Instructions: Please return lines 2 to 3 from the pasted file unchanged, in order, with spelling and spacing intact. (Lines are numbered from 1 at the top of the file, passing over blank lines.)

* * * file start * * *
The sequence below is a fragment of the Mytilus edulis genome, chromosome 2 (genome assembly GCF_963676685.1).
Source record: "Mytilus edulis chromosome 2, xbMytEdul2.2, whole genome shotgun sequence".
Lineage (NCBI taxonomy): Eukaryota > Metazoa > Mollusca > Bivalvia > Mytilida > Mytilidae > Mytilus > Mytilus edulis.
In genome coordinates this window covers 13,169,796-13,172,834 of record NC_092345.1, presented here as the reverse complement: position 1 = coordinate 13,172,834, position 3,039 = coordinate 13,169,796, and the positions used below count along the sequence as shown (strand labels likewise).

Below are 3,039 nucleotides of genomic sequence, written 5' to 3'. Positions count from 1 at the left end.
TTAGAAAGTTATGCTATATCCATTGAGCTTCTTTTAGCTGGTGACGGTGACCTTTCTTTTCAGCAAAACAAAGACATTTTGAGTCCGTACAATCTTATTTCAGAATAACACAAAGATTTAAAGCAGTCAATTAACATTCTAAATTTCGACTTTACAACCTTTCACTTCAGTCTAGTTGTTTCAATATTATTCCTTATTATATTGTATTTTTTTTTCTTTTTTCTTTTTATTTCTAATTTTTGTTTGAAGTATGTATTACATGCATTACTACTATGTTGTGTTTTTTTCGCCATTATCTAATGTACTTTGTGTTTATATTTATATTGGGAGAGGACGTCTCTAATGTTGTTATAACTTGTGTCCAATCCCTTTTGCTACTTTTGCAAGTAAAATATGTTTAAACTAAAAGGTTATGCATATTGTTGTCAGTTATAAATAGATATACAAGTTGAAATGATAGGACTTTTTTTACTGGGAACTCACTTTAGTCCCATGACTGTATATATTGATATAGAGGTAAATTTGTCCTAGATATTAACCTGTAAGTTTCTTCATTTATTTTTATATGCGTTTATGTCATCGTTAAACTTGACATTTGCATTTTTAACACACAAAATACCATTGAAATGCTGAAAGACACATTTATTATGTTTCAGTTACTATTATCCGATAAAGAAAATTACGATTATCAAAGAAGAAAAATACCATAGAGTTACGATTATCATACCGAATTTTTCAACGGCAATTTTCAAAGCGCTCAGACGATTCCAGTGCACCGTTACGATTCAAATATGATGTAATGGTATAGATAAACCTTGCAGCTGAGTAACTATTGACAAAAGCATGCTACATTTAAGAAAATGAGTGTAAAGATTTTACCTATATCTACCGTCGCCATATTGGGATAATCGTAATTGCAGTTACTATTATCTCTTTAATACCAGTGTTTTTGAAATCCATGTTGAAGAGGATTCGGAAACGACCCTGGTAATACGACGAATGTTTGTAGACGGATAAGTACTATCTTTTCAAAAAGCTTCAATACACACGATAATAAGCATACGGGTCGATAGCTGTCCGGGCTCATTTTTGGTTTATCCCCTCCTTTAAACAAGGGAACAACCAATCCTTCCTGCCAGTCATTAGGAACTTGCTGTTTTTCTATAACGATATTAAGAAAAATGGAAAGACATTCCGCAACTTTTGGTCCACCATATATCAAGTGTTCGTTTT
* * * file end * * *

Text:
Source record: "Mytilus edulis chromosome 2, xbMytEdul2.2, whole genome shotgun sequence".
Lineage (NCBI taxonomy): Eukaryota > Metazoa > Mollusca > Bivalvia > Mytilida > Mytilidae > Mytilus > Mytilus edulis.